Details The Hebridean Isles off the west coast of Scotland have a long history of occupation, and their relative isolation has resulted in a very distinctive culture in terms of pottery production during the Neolithic Period. This replica of a Hebridean Urn, or bowl, dates back to third millennium BC, when the hardy settlers of these stunning islands would have been farming the land and fishing the seas to survive.
This style of potter is very distinctive to this area, with its multi carinated profile, incised herringbone decoration and heavily moulded rim, which all creates a beautifully organic shape the is wonderful to handle and admire.
Smoke fired Terracotta
Approx. 310mm tall 250mm diameter
It has been fired to emulate the ancient firing conditions. The original pot would have been fired in an open wood fire, in close contact with the fuel, a process that leaves its mark on the clay as variations in the surface colour. However the very low temperatures achieved in open firings, also results in pots that are relatively weak, so this pot has been fired to a somewhat higher temperature to strengthen it, in a special firing process that allows me to achieve an authentic appearance to the pot.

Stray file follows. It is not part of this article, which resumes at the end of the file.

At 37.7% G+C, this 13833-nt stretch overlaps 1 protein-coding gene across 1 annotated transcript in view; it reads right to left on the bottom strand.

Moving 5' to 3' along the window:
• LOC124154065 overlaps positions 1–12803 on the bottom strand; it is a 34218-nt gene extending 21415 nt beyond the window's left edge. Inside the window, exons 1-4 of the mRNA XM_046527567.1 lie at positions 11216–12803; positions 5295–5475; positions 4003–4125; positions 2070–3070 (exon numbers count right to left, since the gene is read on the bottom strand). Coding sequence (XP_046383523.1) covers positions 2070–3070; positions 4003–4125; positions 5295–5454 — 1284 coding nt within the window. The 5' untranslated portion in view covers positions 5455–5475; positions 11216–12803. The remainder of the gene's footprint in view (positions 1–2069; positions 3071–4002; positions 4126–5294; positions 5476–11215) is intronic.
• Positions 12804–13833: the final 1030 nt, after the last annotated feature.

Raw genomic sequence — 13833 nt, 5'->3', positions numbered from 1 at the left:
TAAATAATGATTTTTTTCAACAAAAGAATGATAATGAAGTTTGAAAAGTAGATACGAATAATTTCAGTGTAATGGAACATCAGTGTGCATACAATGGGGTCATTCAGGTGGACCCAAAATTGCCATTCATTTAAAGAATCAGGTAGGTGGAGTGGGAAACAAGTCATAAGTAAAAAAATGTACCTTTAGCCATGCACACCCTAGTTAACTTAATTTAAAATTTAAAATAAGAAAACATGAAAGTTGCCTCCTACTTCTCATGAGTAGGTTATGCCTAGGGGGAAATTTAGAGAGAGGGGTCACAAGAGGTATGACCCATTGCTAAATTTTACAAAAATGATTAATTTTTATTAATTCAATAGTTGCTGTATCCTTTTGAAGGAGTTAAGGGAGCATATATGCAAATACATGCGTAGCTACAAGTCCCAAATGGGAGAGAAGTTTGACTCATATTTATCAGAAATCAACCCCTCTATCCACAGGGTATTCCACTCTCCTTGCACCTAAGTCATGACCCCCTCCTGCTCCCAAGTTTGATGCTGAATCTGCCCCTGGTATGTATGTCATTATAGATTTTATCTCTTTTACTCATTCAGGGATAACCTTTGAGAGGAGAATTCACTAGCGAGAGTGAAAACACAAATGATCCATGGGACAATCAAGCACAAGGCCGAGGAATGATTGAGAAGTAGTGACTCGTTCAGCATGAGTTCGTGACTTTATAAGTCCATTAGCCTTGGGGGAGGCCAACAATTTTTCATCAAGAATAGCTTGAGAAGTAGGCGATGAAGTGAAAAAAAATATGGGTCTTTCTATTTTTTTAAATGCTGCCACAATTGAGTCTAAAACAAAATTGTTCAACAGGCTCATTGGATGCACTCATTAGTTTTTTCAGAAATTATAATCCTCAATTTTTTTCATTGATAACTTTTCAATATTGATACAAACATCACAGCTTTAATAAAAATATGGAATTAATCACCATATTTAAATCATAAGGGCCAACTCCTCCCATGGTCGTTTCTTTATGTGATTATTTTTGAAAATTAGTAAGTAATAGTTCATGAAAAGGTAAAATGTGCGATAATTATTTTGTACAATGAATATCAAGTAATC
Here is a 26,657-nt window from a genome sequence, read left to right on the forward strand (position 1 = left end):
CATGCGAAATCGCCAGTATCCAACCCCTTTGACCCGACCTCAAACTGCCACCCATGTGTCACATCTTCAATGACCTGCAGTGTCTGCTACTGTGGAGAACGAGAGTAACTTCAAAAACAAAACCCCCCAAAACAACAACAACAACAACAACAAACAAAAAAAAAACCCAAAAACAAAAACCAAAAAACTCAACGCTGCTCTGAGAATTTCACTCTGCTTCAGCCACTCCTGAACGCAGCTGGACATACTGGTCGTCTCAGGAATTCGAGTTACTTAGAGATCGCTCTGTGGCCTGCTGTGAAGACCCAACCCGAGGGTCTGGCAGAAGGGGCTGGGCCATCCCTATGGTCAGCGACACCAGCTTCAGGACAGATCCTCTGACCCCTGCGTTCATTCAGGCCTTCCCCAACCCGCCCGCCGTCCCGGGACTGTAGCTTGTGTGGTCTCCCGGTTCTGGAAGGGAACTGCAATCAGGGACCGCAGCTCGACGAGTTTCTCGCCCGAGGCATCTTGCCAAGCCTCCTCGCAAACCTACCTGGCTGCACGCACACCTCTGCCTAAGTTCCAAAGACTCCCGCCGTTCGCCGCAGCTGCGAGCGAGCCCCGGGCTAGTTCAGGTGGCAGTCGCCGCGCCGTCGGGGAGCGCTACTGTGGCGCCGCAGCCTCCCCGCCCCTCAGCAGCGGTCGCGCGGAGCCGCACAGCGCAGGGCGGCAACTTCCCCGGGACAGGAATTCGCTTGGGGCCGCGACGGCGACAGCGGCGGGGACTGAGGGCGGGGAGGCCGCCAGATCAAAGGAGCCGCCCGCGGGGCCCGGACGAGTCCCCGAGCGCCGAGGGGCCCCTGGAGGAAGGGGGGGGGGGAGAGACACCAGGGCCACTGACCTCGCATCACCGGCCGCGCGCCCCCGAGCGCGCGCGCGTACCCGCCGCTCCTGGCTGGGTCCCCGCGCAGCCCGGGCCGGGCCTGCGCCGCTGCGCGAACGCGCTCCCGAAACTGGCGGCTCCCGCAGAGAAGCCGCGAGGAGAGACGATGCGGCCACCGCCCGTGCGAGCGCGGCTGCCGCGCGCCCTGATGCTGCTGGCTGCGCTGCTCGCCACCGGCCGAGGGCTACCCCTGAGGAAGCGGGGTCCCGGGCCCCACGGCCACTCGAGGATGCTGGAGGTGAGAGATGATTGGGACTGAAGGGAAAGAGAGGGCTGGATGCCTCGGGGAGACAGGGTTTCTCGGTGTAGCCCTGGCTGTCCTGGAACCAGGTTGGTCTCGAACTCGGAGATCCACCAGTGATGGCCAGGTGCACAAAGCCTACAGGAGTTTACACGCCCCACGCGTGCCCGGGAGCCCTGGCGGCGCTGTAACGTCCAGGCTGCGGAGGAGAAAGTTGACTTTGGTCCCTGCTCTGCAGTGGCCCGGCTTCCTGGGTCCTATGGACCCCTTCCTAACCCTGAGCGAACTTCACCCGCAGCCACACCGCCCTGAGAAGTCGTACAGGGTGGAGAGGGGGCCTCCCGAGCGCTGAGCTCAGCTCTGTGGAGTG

As with all my Museum Quality Replicas this pot has been made, as the original would have been, entirely by hand from natural clay and using replicas of the types of tool that the Neolithic makers would have used. In keeping with the original pot, the decoration has been applied using a bone.
Health & Safety
This is a Museum Quality Replica and is not intended for use as a food vessel, if you require replica pots for actual use with food or beverages, please ask before purchasing.
Postage All items are sent using a second class postal service, if you wish to have an item sent first class please contact my for a quote. Many Thanks